Just 38 people fined in Greater Manchester for breaking lockdown rules

Date published: 15 April 2020

Only 38 people have been fined by police for breaking lockdown rules under new powers aimed to tackle the coronavirus outbreak.

Greater Manchester Police has issued 38 fixed penalty notices for breaches of COVID-19 legislation so far.

Chief Constable Ian Hopkins said the police force has taken a “measured” approach by engaging with people before resorting to prosecution and fines.

He said: “The legislation has only been with us for a few weeks. We’ve not had the opportunity to train officers in the way we would usually train them. And I think we are doing pretty well. People are supportive of the measures"

Most of the individuals fined by Greater Manchester Police so far have had previous convictions – seven for knife crime, six for robbery and nine for drug-related offences.

A total of six of the 38 individuals fined by police are from outside of Greater Manchester.

Mr Hopkins revealed that officers have been told not to issue fines for breaking lockdown rules if another offence, such as possession of drugs, has been committed in the same incident.

The chief constable also explained why the figures released today do not include police dealing with private gatherings such as house parties.

He said: “The Coronavirus Act does not give a power of entry for policing so to be issuing fixed penalty notices for house parties is problematic.

“We’ve been using other legislation – anti-social behaviour legislation, public order legislation – as well as following our engage, explain and encourage model.”

Speaking at a press conference on Wednesday afternoon (15 April), Mr Hopkins said police are the most visible they have been on the streets of Greater Manchester for a decade.

He said that the force is continuing to target those committing the most harm, particularly organised crime.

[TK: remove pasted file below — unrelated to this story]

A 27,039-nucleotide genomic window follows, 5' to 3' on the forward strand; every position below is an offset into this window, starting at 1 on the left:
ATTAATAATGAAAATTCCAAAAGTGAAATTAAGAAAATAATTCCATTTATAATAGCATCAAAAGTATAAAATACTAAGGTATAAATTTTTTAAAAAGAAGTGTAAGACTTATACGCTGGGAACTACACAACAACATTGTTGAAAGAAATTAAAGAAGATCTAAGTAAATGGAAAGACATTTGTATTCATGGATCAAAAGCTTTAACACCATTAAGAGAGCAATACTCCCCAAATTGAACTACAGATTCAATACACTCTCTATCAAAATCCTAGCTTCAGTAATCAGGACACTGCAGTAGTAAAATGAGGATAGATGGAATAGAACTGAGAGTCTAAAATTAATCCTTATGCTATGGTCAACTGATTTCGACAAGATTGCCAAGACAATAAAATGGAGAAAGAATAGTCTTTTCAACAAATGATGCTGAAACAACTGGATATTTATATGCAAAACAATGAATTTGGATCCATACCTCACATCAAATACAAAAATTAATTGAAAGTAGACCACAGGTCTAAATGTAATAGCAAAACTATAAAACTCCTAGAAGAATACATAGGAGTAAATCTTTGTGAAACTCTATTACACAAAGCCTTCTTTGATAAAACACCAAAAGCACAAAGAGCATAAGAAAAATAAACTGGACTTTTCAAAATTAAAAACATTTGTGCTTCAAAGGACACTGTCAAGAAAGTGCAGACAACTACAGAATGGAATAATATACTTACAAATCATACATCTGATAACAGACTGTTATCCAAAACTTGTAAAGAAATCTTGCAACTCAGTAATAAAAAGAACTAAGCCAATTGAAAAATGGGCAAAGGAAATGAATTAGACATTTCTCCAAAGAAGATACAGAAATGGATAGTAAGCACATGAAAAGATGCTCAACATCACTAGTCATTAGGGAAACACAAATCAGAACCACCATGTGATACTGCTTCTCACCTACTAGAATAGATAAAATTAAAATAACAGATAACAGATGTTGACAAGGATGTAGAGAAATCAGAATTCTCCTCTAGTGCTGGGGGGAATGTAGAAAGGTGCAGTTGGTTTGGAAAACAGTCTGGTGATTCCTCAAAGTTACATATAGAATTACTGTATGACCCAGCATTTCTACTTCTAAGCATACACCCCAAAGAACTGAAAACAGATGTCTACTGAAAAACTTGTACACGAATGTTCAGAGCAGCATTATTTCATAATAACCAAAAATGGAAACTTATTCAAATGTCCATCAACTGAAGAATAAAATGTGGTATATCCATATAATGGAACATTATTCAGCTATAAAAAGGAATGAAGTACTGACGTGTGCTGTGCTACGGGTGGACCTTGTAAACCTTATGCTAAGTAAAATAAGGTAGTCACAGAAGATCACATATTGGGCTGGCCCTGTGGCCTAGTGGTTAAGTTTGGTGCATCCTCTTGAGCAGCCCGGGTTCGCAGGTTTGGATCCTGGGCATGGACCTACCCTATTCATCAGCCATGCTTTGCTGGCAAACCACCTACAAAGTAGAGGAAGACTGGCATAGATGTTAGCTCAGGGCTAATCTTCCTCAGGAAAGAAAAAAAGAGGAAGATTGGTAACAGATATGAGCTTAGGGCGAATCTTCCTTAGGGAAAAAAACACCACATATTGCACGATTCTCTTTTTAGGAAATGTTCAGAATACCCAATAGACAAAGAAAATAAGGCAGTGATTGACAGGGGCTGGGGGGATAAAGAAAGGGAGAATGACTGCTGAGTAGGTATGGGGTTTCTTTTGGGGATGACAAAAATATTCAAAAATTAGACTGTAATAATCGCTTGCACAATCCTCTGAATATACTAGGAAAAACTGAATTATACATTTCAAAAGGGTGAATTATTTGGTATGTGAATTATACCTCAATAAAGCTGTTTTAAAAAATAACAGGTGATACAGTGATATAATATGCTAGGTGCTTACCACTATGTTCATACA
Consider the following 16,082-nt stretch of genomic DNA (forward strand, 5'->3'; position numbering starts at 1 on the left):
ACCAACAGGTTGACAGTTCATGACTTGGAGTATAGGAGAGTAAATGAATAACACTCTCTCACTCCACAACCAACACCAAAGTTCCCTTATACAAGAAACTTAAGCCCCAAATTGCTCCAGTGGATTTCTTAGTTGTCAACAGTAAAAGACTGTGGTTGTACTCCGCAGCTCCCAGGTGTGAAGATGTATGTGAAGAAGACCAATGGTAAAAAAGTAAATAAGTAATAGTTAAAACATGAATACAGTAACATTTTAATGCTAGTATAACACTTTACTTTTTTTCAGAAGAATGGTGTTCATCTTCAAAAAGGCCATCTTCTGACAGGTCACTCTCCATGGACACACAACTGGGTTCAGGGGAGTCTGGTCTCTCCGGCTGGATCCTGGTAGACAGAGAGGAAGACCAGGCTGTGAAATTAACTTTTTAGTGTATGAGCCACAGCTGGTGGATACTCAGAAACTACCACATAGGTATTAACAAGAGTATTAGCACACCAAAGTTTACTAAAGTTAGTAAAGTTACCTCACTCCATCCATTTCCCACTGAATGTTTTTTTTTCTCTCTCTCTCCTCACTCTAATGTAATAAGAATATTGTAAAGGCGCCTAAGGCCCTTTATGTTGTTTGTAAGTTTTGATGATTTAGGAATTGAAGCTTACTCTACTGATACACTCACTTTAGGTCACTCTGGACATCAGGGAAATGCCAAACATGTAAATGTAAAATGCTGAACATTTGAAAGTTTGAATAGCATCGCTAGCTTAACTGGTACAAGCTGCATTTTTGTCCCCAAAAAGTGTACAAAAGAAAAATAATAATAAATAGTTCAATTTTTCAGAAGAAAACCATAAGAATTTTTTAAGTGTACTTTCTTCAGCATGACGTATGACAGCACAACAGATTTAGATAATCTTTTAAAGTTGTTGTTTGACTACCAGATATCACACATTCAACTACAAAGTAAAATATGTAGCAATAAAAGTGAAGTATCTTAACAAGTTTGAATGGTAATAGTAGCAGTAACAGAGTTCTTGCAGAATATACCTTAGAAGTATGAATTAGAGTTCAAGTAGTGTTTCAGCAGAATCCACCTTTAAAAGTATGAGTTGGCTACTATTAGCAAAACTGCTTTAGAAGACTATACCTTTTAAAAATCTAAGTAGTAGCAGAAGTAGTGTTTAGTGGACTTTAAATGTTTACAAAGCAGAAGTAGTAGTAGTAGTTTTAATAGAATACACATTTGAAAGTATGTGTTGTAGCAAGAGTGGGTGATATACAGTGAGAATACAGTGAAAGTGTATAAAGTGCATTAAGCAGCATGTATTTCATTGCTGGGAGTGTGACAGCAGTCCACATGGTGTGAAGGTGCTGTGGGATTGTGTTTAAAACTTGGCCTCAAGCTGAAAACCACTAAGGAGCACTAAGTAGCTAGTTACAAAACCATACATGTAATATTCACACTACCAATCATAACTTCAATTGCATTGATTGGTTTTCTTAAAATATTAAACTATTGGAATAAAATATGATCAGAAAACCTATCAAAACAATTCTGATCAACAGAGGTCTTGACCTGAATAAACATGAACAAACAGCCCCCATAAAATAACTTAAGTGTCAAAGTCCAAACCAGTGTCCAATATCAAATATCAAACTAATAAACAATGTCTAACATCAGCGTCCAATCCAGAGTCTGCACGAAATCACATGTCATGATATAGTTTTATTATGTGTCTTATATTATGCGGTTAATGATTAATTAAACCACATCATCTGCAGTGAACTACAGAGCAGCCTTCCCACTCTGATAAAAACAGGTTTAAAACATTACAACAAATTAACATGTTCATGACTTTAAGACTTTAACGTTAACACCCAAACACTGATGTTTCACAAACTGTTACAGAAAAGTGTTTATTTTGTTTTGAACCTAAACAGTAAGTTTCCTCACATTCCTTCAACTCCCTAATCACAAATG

But he described the coronavirus crisis as a “challenging situation” for both the public and the police.

He said: “There is no doubt that Easter was a real challenge because of the weather and we saw over 1,000 incidents reported to us over the bank holiday weekend.

“We are following those up with local authorities, with housing trusts, particularly for those now who are repeat offenders so that we can work with those other organisations to deal with those repeat offenders.”

But Mr Hopkins stressed the importance of maintaining the principle of “policing by consent”.

He added: “I want the people of Greater Manchester to be with us on this. I don’t want it to be the police versus the people of Greater Manchester because I don’t think that’s healthy for our relationship and policing by consent going forward.

“So we will continue to press those measures going forward and ask people to act responsibly. But those that are flouting the rules repeatedly, we will have to deal with them through the law.”

Joseph Timan, Local Democracy Reporting Service

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